1 Dead in Mississippi as Storms Sweep Across the South, Bringing Tornadoes and Extreme Rain

On April 10, the Mississippi Emergency Management Agency announced that one person died in Scott County

<p>AP Photo/Gerald Herbert</p> Robin Marquez walks past her son

AP Photo/Gerald Herbert

Robin Marquez walks past her son's heavily damaged car after they sheltered in place inside the business, for what she said was a tornado, in the aftermath of severe storms that swept through the region in Slidell, La., April 10, 2024

Mississippi authorities said one person died following severe weather that began earlier this week and has been sweeping across the South.

On April 10, the Mississippi Emergency Management Agency announced that one person died in Scott County. In all, 72 homes across the state were damaged due to the storms, along with reports of downed trees, road blockages and power outages.

Meanwhile, the National Weather Service (NWS) New Orleans reported that the tornado the city of Slidell, Louisiana, experienced on April 10 was likely an EF-1, meaning that its winds measured between 86 and 110 mph.

“NWS Survey Crews in Slidell, LA report damage near Old Spanish Trail consistent with at least an EF-1 tornado. Additional surveys will be needed tomorrow (April 11, 2024) to assess path length, path width and max wind speeds. #mswx #lawx,” the NWS posted on X.

Officials said that the heavy storms caused “widespread and catastrophic” damage throughout St. Tammany Parish, Fox affiliate WVUE reported, with Slidell Mayor Greg Comer saying, “We haven’t seen this much damage since Hurricane Katrina.”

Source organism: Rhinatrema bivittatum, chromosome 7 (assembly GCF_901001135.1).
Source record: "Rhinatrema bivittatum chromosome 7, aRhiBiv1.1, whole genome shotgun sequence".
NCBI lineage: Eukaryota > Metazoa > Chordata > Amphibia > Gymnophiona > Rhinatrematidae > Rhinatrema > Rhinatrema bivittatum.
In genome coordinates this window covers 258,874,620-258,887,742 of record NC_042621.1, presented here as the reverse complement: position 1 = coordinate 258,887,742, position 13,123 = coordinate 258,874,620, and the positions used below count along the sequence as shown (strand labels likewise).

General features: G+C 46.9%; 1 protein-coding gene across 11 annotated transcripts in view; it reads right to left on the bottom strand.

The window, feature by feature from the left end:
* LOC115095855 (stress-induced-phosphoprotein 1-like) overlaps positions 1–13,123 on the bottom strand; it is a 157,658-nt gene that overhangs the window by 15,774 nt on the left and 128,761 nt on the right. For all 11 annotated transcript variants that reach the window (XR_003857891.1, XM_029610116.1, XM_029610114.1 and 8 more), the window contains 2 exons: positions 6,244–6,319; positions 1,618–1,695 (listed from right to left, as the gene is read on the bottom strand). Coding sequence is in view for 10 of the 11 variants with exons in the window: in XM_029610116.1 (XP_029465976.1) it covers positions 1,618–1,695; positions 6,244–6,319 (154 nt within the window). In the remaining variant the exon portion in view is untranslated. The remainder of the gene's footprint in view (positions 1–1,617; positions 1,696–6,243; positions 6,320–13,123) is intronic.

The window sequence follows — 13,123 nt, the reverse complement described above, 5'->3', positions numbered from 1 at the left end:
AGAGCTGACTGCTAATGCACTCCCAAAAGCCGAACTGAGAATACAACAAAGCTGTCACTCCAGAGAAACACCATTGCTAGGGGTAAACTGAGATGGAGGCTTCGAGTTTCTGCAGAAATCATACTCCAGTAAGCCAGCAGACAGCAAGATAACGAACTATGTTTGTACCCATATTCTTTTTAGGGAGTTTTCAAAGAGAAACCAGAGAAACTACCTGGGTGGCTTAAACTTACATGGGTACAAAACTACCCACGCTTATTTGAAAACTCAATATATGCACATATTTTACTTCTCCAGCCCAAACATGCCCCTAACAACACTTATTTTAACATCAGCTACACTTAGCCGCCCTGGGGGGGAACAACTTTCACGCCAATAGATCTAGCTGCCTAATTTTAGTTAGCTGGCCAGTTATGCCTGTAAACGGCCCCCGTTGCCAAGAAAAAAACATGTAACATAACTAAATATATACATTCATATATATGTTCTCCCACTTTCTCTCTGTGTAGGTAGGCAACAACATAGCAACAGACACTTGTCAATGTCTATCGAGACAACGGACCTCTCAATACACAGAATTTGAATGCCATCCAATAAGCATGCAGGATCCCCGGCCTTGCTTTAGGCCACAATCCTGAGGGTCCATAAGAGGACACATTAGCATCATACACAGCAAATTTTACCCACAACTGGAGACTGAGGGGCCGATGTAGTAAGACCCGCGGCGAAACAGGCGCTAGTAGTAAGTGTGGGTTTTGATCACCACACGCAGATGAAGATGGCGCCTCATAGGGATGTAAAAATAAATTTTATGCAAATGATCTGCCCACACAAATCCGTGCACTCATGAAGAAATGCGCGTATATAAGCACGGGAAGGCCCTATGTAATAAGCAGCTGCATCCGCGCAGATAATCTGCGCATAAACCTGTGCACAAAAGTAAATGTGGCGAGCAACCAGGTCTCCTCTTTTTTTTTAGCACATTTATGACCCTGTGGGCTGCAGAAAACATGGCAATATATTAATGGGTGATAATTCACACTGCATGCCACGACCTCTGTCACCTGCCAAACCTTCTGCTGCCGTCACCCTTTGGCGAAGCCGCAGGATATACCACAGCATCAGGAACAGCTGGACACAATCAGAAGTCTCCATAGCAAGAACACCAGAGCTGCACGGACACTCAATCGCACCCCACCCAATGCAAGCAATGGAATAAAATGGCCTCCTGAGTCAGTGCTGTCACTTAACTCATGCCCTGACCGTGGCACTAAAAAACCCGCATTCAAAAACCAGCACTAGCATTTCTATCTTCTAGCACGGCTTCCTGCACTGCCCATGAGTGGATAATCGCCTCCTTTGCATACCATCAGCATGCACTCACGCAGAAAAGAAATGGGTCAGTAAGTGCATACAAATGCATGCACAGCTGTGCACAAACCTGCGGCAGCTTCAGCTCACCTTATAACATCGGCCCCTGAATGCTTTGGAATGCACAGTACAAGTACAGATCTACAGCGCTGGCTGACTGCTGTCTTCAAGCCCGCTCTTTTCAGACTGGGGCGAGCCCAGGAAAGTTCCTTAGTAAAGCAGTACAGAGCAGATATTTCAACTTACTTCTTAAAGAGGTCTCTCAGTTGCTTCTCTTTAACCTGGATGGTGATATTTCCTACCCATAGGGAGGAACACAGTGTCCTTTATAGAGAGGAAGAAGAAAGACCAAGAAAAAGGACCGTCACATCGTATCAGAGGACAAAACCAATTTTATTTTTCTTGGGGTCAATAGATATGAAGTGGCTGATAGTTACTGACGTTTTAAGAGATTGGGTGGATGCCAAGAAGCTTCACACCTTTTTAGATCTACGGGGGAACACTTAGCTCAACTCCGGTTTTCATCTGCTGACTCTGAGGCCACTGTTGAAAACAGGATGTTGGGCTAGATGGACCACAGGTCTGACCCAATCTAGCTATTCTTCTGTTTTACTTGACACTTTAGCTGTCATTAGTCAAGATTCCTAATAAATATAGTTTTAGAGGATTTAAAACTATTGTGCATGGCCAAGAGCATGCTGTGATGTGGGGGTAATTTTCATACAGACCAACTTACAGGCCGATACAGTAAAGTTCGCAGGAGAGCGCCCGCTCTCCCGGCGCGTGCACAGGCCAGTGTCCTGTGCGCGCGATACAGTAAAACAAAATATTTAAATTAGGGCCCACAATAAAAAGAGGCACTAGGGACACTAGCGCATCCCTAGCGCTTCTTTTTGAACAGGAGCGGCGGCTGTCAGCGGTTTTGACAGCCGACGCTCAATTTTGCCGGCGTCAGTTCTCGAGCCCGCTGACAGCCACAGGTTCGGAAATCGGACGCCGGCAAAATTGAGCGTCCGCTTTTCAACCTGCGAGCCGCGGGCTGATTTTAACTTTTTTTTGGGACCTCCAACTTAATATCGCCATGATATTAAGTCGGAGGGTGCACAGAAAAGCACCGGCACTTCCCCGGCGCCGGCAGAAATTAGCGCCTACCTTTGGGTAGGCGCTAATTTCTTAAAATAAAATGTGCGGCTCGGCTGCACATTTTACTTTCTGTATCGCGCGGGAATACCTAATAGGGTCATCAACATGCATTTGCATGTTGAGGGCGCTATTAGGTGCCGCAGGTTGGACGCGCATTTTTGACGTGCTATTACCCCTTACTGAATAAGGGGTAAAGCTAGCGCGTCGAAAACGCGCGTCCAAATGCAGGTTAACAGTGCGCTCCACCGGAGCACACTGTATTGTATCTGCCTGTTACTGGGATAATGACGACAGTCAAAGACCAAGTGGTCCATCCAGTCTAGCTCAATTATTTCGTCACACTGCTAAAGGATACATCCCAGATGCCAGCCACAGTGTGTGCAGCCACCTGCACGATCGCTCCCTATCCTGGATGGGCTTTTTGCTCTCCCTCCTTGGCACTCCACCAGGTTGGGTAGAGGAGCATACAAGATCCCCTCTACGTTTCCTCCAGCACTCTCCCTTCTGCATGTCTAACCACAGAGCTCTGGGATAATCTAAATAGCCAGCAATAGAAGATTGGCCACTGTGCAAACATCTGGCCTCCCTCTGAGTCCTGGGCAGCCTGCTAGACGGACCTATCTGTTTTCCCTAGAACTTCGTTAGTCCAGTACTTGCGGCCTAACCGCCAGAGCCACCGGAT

Related: N.Y.C. Residents Warned to Shelter in Place as Heavy Rain Triggers Life-Threatening Flooding

Over in the New Orleans area, a flash flood emergency was issued on April 11, affecting over 460,000 people in the communities of Kenner, Marrero, Metairie and others. Calling it a “life-threatening situation,” the emergency warning asked residents to “seek higher ground now!”

East Texas also experienced floodwaters on April 10, per The New York Times, with the County of Jasper issuing a declaration of disaster. In a Facebook post, the county's sheriff's office said that rescue teams had extricated several people out of vehicles and homes as the city of Kirbyville was under water and with no travel possible.

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Meanwhile in Georgia, heavy storms resulted in toppled trees and thousands of people without power, Fox affiliate WAGA reported, with a majority of the state under a wind advisory until April 11 at 8 p.m local time. Additionally, the bad weather resulted in the delay of the start of the Masters golf tournament in Augusta.

Related: Hurricane Scale Should Be Extended to Include a Category 6, According to Some Climate Scientists

The National Weather Service’s Storm Prediction Center said in an update on April 11 that “severe thunderstorms with a few tornadoes, scattered damaging winds, and isolated large hail are possible across the upper Ohio River Valley and parts of the Appalachians this afternoon.”

The update continued: “Scattered damaging winds and a couple of tornadoes are possible in far southern Georgia into central Florida, mainly this morning through early afternoon.”

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